(Color online) (a) Spot diagrams (square grid) at z = 50.18 mm , z = 50.2491 mm , z = 50.33 mm , respectively. (b) Merit function of rms image spot radius versus z for Ray 1–Ray 4, respectively. The inset is the enlarged part at the bottom. For comparison, a similar curve has been plotted for the case of replacing the set of four calcite prisms with a glass plate of equal thickness and the index of refraction equal to the ordinary index of calcite.

Fig. 4
Fig. 4

(Color online) (a) Spot diagrams with the pupil diameter d p equal to 6, 20, and 30 mm , respectively, with diffraction effects ignored. (b) Rms image spot radius versus the pupil diameter d p . The system is at the optimum focus for the on-axis field.

Fig. 5
Fig. 5

(Color online) (a) Spot diagrams for different field points (at the optimum focus), i.e., (0, 0), (3°, 0), (7°, 0), (−7°, 0), (0, 7°), and (0, −7°) for z = 50.2491 mm and d p = 15 mm . (b) Merit function of spot radius versus z at different fields (by different line shapes), (0, 0), (7°, 0), (−7°, 0), (0, 7°), and (0, −7°), for Ray 1 and Ray 3.

Fig. 6
Fig. 6

(Color online) OPD mappings (normalized by λ) of the fringe components between all six ray configuration pairs.

Fig. 7
Fig. 7

(Color online) Spot diagrams of different apex angles of a calcite system both for the on-axis field and at optimized foci. (a) α = 1.5 ° , (b) α = 4.5 ° with rms spot size > 20 μm .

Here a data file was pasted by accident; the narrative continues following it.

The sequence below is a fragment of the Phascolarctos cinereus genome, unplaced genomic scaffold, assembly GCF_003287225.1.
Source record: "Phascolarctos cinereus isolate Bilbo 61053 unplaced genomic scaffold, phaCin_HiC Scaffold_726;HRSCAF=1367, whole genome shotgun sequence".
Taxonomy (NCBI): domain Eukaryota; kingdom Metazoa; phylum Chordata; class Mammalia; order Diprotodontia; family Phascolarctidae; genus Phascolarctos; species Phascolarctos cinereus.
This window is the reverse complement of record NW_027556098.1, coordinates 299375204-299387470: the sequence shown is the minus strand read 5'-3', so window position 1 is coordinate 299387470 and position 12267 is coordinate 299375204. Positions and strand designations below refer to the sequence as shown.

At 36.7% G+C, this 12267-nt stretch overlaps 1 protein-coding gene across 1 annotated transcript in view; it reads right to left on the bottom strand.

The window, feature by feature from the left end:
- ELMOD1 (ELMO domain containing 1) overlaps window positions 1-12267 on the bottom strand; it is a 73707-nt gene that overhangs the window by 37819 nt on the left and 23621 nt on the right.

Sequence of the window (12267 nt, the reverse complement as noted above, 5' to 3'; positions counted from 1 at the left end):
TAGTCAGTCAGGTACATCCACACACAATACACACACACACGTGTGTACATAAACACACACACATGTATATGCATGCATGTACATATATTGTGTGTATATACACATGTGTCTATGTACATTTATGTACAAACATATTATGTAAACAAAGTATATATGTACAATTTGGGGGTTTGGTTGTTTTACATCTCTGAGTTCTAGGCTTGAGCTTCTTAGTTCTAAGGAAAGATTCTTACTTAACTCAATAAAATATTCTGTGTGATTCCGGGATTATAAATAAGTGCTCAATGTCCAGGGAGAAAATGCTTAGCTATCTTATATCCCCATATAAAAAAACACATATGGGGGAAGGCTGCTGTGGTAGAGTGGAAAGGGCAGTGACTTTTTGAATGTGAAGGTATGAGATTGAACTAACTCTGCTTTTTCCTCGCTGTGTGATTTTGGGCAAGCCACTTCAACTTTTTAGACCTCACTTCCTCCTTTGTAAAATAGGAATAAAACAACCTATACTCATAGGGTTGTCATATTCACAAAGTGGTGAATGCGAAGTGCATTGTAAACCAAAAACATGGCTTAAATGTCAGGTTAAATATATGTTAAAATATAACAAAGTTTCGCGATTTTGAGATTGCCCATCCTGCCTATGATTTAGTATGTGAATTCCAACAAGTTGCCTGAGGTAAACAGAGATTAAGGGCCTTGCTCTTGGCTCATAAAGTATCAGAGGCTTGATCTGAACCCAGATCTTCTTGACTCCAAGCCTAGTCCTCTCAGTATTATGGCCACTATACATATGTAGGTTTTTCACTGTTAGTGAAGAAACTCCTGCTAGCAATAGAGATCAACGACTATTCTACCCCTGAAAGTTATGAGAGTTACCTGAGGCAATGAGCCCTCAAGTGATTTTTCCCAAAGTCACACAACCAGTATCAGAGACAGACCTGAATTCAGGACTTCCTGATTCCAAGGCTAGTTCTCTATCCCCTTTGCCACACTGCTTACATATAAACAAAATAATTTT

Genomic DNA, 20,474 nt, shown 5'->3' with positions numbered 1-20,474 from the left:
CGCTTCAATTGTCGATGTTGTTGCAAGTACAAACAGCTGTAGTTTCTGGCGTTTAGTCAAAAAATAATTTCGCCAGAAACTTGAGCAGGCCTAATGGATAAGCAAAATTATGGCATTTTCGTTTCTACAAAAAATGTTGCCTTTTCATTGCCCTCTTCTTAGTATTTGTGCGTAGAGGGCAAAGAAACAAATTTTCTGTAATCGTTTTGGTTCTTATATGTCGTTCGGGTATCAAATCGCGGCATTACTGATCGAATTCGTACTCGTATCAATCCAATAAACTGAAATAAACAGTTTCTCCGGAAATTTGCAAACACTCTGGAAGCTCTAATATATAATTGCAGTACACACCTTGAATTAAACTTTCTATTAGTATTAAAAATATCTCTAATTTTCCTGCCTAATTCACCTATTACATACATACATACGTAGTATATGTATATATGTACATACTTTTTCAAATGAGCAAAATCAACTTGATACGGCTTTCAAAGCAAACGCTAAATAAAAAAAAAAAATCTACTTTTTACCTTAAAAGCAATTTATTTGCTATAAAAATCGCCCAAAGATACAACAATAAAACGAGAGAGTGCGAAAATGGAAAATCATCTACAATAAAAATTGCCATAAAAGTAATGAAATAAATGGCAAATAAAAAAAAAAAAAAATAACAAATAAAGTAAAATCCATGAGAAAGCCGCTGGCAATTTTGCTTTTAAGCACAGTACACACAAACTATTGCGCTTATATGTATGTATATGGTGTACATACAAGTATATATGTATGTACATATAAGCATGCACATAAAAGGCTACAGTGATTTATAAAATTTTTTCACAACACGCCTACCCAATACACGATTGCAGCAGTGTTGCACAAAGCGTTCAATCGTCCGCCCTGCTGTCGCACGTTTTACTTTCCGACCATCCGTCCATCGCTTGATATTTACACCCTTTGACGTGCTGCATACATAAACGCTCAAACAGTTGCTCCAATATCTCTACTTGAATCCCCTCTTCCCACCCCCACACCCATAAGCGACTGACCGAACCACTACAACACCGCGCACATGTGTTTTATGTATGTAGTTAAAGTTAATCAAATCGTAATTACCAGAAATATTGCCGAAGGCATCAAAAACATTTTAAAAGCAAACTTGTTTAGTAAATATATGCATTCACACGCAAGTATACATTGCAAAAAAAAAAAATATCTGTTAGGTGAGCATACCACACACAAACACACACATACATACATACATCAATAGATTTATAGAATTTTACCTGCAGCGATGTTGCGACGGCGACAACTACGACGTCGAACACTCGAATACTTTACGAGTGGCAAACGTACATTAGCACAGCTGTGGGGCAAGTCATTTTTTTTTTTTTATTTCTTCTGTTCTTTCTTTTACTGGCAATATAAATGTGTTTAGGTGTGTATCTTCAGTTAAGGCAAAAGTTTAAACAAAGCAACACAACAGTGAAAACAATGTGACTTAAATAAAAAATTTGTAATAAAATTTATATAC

Tables (2)

Tables Icon

Table 1 Ray Configurations Ray 1–Ray 4 and the Complex Amplitudes of the E Fields

Tables Icon

Table 2 Fitted Slopes and Deviation Percentages of Different OPD Mappings in Fig. 5

Equations (13)

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I ( x , y ) = 1 2 S 0 ( x , y ) + 1 2 S 1 ( x , y ) cos ( 2 π U x ) + 1 4 S 2 ( x , y ) × { cos [ 2 π U ( x y ) ] cos [ 2 π U ( x + y ) ] } 1 4 S 3 ( x , y ) { sin [ 2 π U ( x y ) ] + sin [ 2 π U ( x + y ) ] } ,
n e ( θ ) = n o n e n o 2 sin 2 θ + n e 2 cos 2 θ ,
ξ x = cos α cos θ e + sin θ e sin α ( σ x sin θ e σ y cos θ e ) σ z 2 + ( σ x sin θ e σ y cos θ e ) 2 ,
ξ y = cos α sin θ e cos θ e sin α ( σ x sin θ e σ y cos θ e ) σ z 2 + ( σ x sin θ e σ y cos θ e ) 2 ,
ξ z = σ z sin α σ z 2 + ( σ x sin θ e σ y cos θ e ) 2 ,
I = | 1 2 E y ( t ) e i φ 1 1 2 E y ( t ) e i φ 2 + 1 2 E x ( t ) e i φ 3 + 1 2 E x ( t ) e i φ 4 | 2 = 1 4 { 2 [ | E y | 2 + | E x | 2 ] [ | E y | 2 e i ( φ 2 φ 1 ) + c.c . ] + [ | E x | 2 e i ( φ 4 φ 3 ) + c.c . ] + [ E x * E y e i ( φ 3 φ 1 ) + c.c . ] [ E x * E y e i ( φ 4 φ 2 ) + c.c . ] + [ E x * E y e i ( φ 4 φ 1 ) + c.c . ] [ E x * E y e i ( φ 3 φ 2 ) + c.c . ] } ,
| E x | 2 + | E y | 2 = S 0 ,   | E x | 2 = 1 2 ( S 0 + S 1 ) ,
| E y | 2 = 1 2 ( S 0 S 1 ) ,       E x * E y = 1 2 ( S 2 + i S 3 )
I = 1 2 S 0 1 4 ( S 0 S 1 ) cos ( φ 2 φ 1 ) + 1 4 ( S 0 + S 1 ) × cos ( φ 4 φ 3 ) + 1 4 Re { ( S 2 + i S 3 ) × [ e i ( φ 3 φ 1 ) e i ( φ 4 φ 2 ) + e i ( φ 4 φ 1 ) e i ( φ 3 φ 2 ) ] } ,
φ 2 ( x , y ) φ 1 ( x , y ) = φ 4 ( x , y ) φ 3 ( x , y ) = 2 π U x ,
φ 1 ( x , y ) φ 3 ( x , y ) = φ 2 ( x , y ) φ 4 ( x , y ) = 2 π U y ,
φ 4 ( x , y ) φ 1 ( x , y ) = 2 π U ( x y ) ,
φ 2 ( x , y ) φ 3 ( x , y ) = 2 π U ( x + y ) ,